The Millennium Chair to be Known as the William M. and Gail M. Plater Faculty Chair of Liberal Arts

When “The Millennium Chair” was established, the donors, Bill and Gail Plater, worked at IUPUI and wished their gift to be known as the Millennium Chair until long after they’d retired. The time has come to acknowledge their generosity by allowing this endowed chair to be known as the “William M. and Gail M. Plater Faculty Chair of Liberal Arts.”

The Platers have long believed that IUPUI is uniquely poised among urban campuses in the country to make substantive contributions in higher education. New technologies and pedagogies, as yet undiscovered, have the greatest chance for development and practice in this environment. Bill and Gail believe that the future of education, at all levels, lies in the institution’s willingness to experiment with new ways of approaching traditional subjects, as well as discovering new areas of study through an interdisciplinary approach and connecting learning with the life of the community.

The first holder of the chair was Anthony “Tony” Sherrill, professor of Religious Studies and director of the Center for American Studies. A noted scholar and valued colleague in the School of Liberal Arts, Dr. Sherrill led a vibrant team of interdisciplinary studies, during his tenure. Upon his passing in 2003, a national search was undertaken to fill the vacant position. A provision of the chair is that it be appointed according to the School of Liberal Arts’ needs, thus it is intended to “float” among disciplines.

Following a national search, Dr. Edward E. Curtis IV, was appointed as the second, and current holder of the named chair. Curtis, the award-winning author and editor of 13 books and publicly engaged scholar of Muslim American and Arab American history and life and Africana religions, recently launched the community storytelling platform, Arab Indianapolis, which explores the contributions of Arab-descended people to central Indiana. His innovative work and scholarship, engaging an underserved community, has expanded the reach of the acclaimed department of Religious Studies at IUPUI. The chair he has held since his arrival at IUPUI will henceforth be known as the William M. and Gail M. Plater Faculty Chair of Liberal Arts.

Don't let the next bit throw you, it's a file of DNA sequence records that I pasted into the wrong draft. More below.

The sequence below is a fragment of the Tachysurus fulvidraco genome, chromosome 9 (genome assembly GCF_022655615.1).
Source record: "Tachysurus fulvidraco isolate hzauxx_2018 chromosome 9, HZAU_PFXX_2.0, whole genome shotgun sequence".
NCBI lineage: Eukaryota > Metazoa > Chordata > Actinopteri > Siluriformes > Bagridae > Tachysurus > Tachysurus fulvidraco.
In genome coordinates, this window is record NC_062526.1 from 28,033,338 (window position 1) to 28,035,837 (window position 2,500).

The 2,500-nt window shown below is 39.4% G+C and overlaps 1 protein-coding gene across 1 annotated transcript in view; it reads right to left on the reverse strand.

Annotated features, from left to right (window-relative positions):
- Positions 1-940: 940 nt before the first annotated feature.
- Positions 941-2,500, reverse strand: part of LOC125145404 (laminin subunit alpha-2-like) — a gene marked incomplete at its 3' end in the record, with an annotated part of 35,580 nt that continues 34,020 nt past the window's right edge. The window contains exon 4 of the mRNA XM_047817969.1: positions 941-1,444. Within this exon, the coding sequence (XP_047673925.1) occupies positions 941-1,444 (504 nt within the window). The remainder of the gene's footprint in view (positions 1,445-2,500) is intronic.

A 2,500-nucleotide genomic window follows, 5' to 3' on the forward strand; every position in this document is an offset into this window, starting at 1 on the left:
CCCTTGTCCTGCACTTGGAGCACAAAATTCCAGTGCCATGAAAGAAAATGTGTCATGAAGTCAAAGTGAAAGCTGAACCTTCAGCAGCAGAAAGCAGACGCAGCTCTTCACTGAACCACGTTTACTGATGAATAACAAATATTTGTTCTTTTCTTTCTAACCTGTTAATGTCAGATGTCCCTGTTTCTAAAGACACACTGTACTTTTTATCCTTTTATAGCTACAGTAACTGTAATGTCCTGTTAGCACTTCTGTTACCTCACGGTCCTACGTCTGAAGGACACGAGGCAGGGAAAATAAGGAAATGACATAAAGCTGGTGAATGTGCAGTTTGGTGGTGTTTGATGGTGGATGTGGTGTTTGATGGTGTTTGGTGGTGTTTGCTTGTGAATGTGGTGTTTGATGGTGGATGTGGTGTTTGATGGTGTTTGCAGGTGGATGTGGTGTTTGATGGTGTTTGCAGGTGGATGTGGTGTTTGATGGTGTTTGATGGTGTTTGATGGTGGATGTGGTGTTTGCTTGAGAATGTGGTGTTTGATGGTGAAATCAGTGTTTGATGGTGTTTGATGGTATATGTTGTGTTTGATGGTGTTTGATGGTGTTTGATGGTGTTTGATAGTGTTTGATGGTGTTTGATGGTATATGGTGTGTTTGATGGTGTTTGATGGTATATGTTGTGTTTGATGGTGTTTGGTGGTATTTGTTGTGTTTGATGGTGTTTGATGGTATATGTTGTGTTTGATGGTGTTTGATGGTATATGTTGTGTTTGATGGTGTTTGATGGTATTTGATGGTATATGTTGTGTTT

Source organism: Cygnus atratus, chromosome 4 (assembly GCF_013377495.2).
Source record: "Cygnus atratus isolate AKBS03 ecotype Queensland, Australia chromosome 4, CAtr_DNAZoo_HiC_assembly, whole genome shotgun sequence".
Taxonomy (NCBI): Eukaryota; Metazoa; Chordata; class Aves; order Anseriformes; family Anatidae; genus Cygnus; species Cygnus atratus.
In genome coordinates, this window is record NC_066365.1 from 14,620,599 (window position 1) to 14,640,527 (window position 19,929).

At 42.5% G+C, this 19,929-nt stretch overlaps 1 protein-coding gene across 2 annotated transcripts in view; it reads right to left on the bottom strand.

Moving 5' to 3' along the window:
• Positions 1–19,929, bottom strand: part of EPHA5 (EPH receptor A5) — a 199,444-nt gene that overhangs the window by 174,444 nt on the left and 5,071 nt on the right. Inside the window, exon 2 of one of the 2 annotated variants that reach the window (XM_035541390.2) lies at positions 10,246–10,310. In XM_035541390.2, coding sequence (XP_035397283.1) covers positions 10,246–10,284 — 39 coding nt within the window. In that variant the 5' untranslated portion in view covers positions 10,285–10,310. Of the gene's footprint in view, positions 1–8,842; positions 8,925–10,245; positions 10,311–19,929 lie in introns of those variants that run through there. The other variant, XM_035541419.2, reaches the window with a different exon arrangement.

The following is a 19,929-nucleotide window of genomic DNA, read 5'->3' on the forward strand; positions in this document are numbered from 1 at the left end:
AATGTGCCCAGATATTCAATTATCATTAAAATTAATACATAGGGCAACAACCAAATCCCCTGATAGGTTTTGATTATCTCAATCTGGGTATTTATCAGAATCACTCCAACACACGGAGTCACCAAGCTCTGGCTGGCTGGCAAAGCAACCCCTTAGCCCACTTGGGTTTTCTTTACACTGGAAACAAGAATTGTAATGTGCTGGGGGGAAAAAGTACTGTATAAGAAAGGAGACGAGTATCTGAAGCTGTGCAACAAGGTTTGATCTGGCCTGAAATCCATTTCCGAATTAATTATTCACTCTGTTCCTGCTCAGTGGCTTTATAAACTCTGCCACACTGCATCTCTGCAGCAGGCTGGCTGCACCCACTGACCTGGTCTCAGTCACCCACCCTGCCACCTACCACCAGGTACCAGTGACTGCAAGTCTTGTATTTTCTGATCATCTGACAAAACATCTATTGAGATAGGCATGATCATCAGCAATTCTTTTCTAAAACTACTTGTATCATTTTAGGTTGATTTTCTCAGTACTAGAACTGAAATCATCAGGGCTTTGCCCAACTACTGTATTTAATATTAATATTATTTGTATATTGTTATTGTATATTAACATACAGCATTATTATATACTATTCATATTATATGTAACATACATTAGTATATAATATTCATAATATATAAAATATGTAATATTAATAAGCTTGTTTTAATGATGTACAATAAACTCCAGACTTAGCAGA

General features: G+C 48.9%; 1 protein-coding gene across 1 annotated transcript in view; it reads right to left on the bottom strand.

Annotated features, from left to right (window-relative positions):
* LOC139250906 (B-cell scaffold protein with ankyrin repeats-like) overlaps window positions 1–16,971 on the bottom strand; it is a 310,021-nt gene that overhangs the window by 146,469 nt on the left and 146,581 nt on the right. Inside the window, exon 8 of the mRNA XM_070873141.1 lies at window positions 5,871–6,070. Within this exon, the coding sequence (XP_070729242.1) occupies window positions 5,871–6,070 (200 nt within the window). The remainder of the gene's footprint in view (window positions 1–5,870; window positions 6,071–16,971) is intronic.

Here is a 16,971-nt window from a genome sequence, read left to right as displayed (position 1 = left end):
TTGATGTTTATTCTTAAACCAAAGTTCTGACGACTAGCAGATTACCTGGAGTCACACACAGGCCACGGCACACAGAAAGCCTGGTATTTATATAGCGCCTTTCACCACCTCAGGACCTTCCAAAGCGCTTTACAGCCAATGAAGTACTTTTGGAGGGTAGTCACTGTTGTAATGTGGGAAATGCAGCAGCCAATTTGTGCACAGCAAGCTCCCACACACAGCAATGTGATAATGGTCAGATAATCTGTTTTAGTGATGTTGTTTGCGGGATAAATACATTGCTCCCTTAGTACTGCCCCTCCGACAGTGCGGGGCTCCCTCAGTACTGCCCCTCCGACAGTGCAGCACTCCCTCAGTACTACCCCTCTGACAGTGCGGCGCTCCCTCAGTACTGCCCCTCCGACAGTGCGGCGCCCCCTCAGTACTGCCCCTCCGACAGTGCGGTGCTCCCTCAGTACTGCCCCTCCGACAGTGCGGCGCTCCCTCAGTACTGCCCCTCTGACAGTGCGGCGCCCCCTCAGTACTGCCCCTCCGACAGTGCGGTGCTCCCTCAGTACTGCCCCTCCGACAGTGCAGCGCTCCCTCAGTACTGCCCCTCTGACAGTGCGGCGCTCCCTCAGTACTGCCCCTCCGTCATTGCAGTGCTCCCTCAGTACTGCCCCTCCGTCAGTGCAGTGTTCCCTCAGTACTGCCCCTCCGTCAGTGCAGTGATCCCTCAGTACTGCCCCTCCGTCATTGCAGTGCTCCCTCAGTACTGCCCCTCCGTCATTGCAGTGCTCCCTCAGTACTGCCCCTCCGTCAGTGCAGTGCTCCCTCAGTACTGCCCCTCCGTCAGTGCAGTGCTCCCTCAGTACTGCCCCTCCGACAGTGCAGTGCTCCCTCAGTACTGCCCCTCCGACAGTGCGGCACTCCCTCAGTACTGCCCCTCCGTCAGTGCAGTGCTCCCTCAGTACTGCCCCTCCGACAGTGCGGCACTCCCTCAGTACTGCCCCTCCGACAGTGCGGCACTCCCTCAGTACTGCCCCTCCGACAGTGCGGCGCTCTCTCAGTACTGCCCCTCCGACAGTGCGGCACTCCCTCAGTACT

Dr. Curtis shares his appreciation for the generosity of the Platers, “I am proud to be associated with Bill and Gail Plater who pioneered and modeled the IU School of Liberal Arts at IUPUI’s tradition of community-engaged research and teaching.”

The Dean of the IU School of Liberal Arts, Tamela Eitle, commented, “We are excited to recognize the Plater’s gift and thank them for their support in advancing the role of the liberal arts in an urban community-engaged research institution.”

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